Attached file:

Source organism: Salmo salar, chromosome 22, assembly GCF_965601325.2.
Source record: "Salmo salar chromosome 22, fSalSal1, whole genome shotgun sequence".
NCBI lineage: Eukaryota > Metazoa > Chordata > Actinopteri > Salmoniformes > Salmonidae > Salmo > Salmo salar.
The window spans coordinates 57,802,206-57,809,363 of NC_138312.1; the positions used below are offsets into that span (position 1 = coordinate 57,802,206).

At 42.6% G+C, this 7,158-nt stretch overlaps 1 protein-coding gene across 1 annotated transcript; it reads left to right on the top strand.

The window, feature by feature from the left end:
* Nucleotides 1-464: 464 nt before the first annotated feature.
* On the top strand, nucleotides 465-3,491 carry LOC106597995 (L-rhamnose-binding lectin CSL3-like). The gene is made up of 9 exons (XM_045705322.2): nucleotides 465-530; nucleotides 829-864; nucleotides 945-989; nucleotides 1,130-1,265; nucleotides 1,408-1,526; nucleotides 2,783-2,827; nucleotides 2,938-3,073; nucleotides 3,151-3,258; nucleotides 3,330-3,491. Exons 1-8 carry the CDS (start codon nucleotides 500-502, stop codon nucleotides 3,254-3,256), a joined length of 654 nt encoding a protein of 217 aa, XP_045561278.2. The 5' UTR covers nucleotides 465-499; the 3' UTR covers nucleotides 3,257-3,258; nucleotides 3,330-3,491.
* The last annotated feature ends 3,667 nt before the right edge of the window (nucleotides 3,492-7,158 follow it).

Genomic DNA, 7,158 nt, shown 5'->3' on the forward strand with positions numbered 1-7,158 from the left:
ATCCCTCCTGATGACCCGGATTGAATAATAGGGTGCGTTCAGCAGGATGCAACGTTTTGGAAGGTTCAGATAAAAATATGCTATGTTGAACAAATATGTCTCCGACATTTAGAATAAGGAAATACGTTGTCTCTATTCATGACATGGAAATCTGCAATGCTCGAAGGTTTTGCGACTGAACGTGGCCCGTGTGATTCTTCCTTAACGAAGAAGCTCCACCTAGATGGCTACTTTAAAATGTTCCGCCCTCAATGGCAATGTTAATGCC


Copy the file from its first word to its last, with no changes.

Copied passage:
Source organism: Salmo salar, chromosome 22, assembly GCF_965601325.2.
Source record: "Salmo salar chromosome 22, fSalSal1, whole genome shotgun sequence".
NCBI lineage: Eukaryota > Metazoa > Chordata > Actinopteri > Salmoniformes > Salmonidae > Salmo > Salmo salar.
The window spans coordinates 57,802,206-57,809,363 of NC_138312.1; the positions used below are offsets into that span (position 1 = coordinate 57,802,206).

At 42.6% G+C, this 7,158-nt stretch overlaps 1 protein-coding gene across 1 annotated transcript; it reads left to right on the top strand.

The window, feature by feature from the left end:
* Nucleotides 1-464: 464 nt before the first annotated feature.
* On the top strand, nucleotides 465-3,491 carry LOC106597995 (L-rhamnose-binding lectin CSL3-like). The gene is made up of 9 exons (XM_045705322.2): nucleotides 465-530; nucleotides 829-864; nucleotides 945-989; nucleotides 1,130-1,265; nucleotides 1,408-1,526; nucleotides 2,783-2,827; nucleotides 2,938-3,073; nucleotides 3,151-3,258; nucleotides 3,330-3,491. Exons 1-8 carry the CDS (start codon nucleotides 500-502, stop codon nucleotides 3,254-3,256), a joined length of 654 nt encoding a protein of 217 aa, XP_045561278.2. The 5' UTR covers nucleotides 465-499; the 3' UTR covers nucleotides 3,257-3,258; nucleotides 3,330-3,491.
* The last annotated feature ends 3,667 nt before the right edge of the window (nucleotides 3,492-7,158 follow it).

Genomic DNA, 7,158 nt, shown 5'->3' on the forward strand with positions numbered 1-7,158 from the left:
ATCCCTCCTGATGACCCGGATTGAATAATAGGGTGCGTTCAGCAGGATGCAACGTTTTGGAAGGTTCAGATAAAAATATGCTATGTTGAACAAATATGTCTCCGACATTTAGAATAAGGAAATACGTTGTCTCTATTCATGACATGGAAATCTGCAATGCTCGAAGGTTTTGCGACTGAACGTGGCCCGTGTGATTCTTCCTTAACGAAGAAGCTCCACCTAGATGGCTACTTTAAAATGTTCCGCCCTCAATGGCAATGTTAATGCC